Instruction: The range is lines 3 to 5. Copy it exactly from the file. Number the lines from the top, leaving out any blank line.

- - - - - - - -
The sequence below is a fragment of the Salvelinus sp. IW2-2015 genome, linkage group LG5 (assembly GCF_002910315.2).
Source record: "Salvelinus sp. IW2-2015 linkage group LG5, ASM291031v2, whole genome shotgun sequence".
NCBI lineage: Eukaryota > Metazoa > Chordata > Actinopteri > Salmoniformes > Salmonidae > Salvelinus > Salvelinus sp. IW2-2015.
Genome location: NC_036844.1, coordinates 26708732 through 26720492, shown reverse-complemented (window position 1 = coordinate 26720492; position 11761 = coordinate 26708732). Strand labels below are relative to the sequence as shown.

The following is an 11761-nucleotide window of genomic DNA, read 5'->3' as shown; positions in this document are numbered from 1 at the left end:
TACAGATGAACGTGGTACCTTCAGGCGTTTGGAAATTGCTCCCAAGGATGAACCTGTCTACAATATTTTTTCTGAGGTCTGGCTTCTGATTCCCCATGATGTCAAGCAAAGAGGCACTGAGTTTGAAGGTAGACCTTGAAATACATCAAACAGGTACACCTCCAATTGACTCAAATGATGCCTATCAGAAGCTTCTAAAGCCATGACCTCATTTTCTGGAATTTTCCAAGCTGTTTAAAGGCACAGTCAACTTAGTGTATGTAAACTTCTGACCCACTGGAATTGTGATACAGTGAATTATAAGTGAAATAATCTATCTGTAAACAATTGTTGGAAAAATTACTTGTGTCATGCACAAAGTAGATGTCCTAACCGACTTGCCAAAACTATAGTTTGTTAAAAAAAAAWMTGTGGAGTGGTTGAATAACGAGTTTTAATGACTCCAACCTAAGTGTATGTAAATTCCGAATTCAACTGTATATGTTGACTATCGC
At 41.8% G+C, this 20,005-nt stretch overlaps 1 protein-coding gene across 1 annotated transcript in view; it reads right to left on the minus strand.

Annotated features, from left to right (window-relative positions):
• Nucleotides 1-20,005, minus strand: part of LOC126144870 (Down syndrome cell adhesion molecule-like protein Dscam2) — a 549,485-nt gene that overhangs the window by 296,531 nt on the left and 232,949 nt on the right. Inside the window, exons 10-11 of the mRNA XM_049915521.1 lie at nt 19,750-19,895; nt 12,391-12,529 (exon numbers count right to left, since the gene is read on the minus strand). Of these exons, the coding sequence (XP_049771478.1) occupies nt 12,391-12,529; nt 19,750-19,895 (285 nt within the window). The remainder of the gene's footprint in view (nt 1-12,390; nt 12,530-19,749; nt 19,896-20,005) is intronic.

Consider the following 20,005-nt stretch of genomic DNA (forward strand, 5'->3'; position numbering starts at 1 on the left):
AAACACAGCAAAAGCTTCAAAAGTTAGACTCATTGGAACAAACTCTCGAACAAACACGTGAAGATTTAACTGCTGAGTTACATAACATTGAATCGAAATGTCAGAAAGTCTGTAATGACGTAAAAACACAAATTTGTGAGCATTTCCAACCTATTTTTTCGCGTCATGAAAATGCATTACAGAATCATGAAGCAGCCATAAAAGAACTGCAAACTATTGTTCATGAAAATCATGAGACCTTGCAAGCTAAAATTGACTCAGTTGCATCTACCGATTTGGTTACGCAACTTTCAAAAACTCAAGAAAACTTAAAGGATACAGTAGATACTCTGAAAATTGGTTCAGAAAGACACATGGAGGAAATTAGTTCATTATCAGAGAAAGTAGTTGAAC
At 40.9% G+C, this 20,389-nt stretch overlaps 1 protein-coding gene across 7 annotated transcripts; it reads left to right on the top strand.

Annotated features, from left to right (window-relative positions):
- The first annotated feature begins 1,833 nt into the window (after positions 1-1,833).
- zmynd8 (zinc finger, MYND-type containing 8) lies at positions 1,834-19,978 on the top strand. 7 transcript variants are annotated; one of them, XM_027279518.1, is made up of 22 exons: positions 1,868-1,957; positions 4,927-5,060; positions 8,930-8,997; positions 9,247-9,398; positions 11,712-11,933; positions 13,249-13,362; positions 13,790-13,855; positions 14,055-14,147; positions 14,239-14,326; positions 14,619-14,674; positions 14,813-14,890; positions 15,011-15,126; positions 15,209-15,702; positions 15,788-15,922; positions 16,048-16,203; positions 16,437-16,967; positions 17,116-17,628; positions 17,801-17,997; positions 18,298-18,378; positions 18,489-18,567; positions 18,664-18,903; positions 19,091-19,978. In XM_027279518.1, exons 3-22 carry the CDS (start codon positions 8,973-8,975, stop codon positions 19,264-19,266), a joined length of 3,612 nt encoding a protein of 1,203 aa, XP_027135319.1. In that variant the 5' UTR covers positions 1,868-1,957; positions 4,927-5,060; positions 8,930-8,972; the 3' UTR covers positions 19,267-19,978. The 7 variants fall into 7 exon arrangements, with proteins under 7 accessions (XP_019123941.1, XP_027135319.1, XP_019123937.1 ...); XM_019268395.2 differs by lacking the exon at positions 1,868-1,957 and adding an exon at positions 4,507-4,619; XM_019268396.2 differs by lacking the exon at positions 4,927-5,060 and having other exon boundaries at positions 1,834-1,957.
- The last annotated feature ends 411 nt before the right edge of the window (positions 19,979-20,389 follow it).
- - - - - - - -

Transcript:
NCBI lineage: Eukaryota > Metazoa > Chordata > Actinopteri > Salmoniformes > Salmonidae > Salvelinus > Salvelinus sp. IW2-2015.
Genome location: NC_036844.1, coordinates 26708732 through 26720492, shown reverse-complemented (window position 1 = coordinate 26720492; position 11761 = coordinate 26708732). Strand labels below are relative to the sequence as shown.

The following is an 11761-nucleotide window of genomic DNA, read 5'->3' as shown; positions in this document are numbered from 1 at the left end: